This study aimed at identifying the needs of families of children with physical disabilities in Jordan. The sample of the study consisted of 96 parents of children with physical disabilities whose ages ranged from 6 to 16 years old. A survey of Needs of Caring Parents was developed to achieve the purposes of this study. Results revealed that the most important needs identified by participants related to the dimensions of information and the involvement in the caring process, while the least important family needs related to the dimensions of counseling support and family support. Results also revealed that there were significant differences in the perceived needs of caring parents according to mother's vocational status (i.e., working or not working) in most of the survey dimensions. Yet, there were no significant differences in the perceived needs of caring parents that can be attributed to child's gender and age; family income range; and parents’ relations with their extended family. Based on the study results, different recommendations were offered to service providers and to pre- and in-service special education teacher training. This research must be considered as a starting step in inviting institutions which provide care for the children with disabilities to focus on meeting the needs of caring parents.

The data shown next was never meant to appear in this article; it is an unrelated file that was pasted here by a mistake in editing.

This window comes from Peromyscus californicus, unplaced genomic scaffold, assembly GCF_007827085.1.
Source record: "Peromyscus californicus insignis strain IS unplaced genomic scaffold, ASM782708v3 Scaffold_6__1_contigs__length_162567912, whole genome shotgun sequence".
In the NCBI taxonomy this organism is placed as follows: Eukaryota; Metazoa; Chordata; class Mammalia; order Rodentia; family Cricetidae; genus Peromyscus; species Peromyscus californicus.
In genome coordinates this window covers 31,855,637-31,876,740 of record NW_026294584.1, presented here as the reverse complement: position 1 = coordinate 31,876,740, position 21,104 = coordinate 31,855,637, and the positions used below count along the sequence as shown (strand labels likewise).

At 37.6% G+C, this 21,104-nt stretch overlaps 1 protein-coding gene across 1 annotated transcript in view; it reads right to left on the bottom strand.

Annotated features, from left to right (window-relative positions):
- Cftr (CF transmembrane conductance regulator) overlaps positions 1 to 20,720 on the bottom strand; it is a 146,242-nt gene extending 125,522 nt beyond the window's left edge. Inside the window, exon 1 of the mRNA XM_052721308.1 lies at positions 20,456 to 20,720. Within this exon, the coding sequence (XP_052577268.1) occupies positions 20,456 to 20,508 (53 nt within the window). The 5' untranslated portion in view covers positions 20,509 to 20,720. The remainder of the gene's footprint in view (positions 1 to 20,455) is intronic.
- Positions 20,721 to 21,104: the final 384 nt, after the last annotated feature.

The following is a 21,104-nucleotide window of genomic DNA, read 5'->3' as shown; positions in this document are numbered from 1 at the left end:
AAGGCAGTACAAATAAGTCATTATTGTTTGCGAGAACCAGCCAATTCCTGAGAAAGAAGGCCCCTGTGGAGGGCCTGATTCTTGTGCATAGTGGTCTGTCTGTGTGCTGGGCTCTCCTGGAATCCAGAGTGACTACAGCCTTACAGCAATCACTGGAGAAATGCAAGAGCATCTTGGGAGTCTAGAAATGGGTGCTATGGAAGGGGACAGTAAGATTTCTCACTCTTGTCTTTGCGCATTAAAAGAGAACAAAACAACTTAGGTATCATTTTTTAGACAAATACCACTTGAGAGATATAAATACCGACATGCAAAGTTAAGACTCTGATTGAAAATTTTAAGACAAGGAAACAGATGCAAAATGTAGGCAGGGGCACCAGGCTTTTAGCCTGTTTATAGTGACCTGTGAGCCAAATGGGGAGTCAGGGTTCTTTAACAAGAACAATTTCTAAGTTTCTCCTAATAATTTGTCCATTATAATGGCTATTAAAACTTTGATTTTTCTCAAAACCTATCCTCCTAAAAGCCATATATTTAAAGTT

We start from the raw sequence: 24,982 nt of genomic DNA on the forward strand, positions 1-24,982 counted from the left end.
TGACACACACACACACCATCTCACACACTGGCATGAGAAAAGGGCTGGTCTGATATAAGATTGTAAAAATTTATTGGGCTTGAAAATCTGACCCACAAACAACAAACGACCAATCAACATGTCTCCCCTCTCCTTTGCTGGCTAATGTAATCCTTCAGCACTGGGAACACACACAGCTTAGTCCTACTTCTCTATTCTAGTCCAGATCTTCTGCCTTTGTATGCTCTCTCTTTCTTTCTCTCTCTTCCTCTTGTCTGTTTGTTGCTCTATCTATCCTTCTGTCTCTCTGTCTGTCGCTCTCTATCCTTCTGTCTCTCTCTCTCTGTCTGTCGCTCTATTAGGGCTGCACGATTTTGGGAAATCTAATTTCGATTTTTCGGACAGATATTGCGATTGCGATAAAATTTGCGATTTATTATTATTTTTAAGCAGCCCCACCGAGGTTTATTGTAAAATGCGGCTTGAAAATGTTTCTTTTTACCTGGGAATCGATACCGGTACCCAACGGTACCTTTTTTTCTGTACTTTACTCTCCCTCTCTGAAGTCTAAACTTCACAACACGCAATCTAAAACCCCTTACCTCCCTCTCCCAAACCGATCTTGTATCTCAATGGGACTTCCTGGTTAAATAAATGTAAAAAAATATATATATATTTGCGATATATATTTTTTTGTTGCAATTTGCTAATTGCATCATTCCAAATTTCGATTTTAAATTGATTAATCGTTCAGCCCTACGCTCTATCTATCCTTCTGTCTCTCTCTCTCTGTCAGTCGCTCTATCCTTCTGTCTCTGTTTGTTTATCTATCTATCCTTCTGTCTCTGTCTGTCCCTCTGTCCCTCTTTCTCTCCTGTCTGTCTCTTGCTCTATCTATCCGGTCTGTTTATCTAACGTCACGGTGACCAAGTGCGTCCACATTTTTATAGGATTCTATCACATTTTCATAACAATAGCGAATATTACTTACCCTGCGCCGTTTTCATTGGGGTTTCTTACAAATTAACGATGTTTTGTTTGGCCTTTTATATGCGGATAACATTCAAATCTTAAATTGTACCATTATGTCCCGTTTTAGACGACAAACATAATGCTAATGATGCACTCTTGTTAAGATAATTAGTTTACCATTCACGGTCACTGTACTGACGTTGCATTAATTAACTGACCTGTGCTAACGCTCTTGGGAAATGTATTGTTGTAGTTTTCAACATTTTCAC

Having a child with a disability can have profound effects on the family and may place a set of extra demands, challenges and burdens on the family system as well as on the disabled child. Such experience affects the dynamics of the lives of all the other members of the family in different ways during the different life-cycle stages (Kirk, Gallagher, & Anastasiow, 2000), and can be either positive or challenging. A positive experience occurs when the family members develop acceptable and appropriate attitudes toward their disabled children, and are fully aware of their strengths and weakness points, especially when they become part of the success of their disabled child (Brown & Rodger, 2009). In contrast, caring parents experience challenges when they face the stressful behavior of their child, their own feelings of incompetence and their feelings of frustration with the caring system (Brown & Rodger, 2009; Roach & Osmond, 1999).